Shatter says Kenny 'now has a duty' to correct Dáil record
The findings of the O'Higgins report into allegations of Garda malpractice and corruption has bolstered the prospects of former Garda Commissioner Martin Callinan and ex-Justice Minister Alan Shatter successfully seeking official vindication from the State.
Both of them resigned their posts in circumstances where they felt they were given little option.
Mr Shatter is poised to use the findings as part of a legal appeal against the findings of the Guerin report, which triggered his resignation.
Mr Callinan has yet to disclose whether he intends to take legal action. But the findings of Mr Justice Kevin O'Higgins, published yesterday, will boost any potential bids to secure an apology from the State.
The clear decision by Mr Justice O'Higgins was in stark contrast to an earlier determination by senior counsel Sean Guerin, who had also examined the allegations of Garda corruption and malpractice in the Cavan-Monaghan division.
Mr Guerin concluded that the two men had failed in their duties to properly investigate the allegations levelled by whistleblower, Sergeant Maurice McCabe.
He said the Garda inquiries were inadequate, as were the responses from Mr Shatter and Justice officials when the allegations were passed onto them for assessment.
However, the O'Higgins report, which has been fully accepted by Tánaiste and Justice Minister Frances Fitzgerald, found Mr Shatter had referred the complaints to the Garda Commissioner and did not have a case to answer.
"No criticism can be made of the course of action adopted by the minister at that time," it said.
It also concluded that Mr Shatter could not be faulted for not taking further action when Sgt McCabe requested an inquiry in September 2012, as Sgt McCabe was asserting "confidentiality over relevant correspondence".
The report also determined there was no evidence of criminality or corruption in the Cavan-Monaghan division and that exchanges between Mr Callinan, Mr Shatter and the Department of Justice during the handling of Sgt McCabe's complaints were appropriate and professional.
The report also found there was "not a scintilla" of evidence to support what he termed an "unfounded and deeply hurtful" allegation of corruption made against Mr Callinan by Sgt McCabe.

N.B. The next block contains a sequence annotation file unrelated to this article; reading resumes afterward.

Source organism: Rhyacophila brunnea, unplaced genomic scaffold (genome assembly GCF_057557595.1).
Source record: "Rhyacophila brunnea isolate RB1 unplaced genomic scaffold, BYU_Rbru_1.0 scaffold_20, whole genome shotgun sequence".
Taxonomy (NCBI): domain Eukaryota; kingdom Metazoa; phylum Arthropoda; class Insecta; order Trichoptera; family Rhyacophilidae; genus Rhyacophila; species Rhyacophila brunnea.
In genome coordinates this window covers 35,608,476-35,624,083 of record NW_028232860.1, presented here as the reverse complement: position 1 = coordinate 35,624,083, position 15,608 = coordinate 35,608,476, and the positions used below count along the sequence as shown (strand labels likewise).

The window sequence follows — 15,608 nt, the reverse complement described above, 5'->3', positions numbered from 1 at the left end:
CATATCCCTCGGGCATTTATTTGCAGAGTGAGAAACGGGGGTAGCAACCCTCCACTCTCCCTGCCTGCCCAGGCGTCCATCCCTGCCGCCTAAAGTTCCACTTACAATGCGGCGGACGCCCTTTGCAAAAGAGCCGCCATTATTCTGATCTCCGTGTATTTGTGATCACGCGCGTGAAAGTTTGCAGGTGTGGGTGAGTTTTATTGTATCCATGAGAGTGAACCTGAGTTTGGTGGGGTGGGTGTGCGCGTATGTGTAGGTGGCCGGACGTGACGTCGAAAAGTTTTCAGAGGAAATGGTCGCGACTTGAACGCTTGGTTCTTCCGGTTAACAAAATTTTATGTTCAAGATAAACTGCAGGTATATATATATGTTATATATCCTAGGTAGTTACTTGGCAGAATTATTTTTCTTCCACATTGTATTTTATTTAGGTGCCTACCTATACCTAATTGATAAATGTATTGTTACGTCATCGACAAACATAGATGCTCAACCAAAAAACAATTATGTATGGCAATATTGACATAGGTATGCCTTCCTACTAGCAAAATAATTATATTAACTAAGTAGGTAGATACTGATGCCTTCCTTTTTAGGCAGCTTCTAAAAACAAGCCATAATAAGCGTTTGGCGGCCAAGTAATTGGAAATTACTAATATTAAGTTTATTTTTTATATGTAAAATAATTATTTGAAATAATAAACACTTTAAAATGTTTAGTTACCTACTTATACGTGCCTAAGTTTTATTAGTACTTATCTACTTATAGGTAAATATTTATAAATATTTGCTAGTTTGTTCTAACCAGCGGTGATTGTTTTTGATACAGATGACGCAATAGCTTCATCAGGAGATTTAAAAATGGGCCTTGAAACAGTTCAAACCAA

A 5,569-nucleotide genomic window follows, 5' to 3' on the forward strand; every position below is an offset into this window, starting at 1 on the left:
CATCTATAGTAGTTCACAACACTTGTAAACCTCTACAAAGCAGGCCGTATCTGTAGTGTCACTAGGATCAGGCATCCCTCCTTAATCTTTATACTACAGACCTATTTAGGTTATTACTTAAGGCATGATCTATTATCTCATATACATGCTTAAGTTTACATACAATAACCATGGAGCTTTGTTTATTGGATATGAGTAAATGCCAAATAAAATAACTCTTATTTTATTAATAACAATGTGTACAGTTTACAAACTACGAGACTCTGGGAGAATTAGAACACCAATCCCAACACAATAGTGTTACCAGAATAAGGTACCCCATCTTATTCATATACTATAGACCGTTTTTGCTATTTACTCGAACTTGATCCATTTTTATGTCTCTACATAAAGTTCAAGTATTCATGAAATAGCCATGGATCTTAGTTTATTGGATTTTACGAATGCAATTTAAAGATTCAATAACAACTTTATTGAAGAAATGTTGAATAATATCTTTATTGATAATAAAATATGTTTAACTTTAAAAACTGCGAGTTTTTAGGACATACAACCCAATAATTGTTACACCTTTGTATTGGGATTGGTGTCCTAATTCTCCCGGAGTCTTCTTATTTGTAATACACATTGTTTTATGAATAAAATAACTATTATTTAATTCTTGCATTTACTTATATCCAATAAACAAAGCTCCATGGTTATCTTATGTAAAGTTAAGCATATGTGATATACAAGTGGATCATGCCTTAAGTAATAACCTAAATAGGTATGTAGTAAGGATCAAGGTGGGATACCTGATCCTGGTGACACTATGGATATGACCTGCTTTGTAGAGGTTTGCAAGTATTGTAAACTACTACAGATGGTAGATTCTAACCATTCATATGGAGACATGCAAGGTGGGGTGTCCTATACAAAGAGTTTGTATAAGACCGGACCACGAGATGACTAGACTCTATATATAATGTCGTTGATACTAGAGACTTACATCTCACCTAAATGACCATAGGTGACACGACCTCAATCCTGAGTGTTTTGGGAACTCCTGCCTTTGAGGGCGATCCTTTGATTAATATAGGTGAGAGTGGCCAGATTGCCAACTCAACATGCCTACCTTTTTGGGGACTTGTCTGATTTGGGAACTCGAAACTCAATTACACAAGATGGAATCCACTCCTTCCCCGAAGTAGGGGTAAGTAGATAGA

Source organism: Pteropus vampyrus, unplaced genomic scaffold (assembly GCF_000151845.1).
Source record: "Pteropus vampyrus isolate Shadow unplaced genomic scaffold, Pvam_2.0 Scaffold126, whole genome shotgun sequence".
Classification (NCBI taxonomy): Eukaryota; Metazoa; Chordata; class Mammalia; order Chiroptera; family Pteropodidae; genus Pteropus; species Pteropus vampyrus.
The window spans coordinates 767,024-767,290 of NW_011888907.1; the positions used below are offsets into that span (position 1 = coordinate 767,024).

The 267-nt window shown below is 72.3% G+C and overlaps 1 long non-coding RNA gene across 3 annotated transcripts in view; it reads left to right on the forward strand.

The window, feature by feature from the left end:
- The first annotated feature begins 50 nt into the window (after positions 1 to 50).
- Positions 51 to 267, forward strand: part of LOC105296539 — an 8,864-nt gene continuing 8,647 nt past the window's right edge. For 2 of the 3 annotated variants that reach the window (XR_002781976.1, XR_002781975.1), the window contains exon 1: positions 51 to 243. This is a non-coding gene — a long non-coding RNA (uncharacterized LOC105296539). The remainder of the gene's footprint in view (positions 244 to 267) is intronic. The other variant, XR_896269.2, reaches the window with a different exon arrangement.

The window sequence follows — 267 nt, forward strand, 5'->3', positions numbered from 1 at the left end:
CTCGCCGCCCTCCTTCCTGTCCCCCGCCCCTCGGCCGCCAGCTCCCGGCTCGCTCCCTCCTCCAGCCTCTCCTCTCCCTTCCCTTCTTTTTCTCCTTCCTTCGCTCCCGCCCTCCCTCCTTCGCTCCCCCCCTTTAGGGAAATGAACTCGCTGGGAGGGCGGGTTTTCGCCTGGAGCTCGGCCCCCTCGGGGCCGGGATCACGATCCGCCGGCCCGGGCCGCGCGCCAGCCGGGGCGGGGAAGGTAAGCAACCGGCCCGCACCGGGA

Speaking after the publication of the report, Ms Fitzgerald said she had sympathy for Mr Callinan and Mr Shatter, but declined to issue an apology on behalf of the Government.
Mr Callinan was not available for comment on the findings and has not spoken publicly about the affair since he resigned from office following a late night visit to his Dublin home by then secretary general of the Department of Justice, Brian Purcell, on the direction of Taoiseach Enda Kenny. He has not yet made it clear whether he intends to take legal action over what was widely believed at the time to be his forced retirement.
In a lengthy statement, Mr Shatter said the Taoiseach now had a duty to correct the Dáil record and claimed his previous concerns about the Guerin report had been ignored by all sides and also ridiculed and criticised by some commentators.
Mr Shatter called on the new Government to ensure that those adverse conclusions and opinions were acknowledged to be in error and the report withdrawn from circulation in its current form. Last night, the Taoiseach said that Mr Shatter had set out his reasons for his resignation in a "very clear and comprehensive letter".
"I am glad that the report confirms the former minister did his work well, and it makes that very clear," Mr Kenny added. "The reason I'm glad is that Alan has had his work as minister confirmed by the O'Higgins report."
Mr Justice O'Higgins also found there was no evidence of corruption against other senior officers, including Assistant Commissioner Derek Byrne, whom he described as a man of integrity, highly competent and clearly committed to the good of the force.
A statement issued by An Garda Síochána welcomed the fact that there was no finding of corruption against any member of the force and said there had been a number of improvements implemented.
Overall, the findings identified that there had been problems with some policing issues, particularly in the Bailieboro district, where the lack of a full-time supervisory inspector had been a key factor. But there was nothing corrupt about the way those issues had been handled.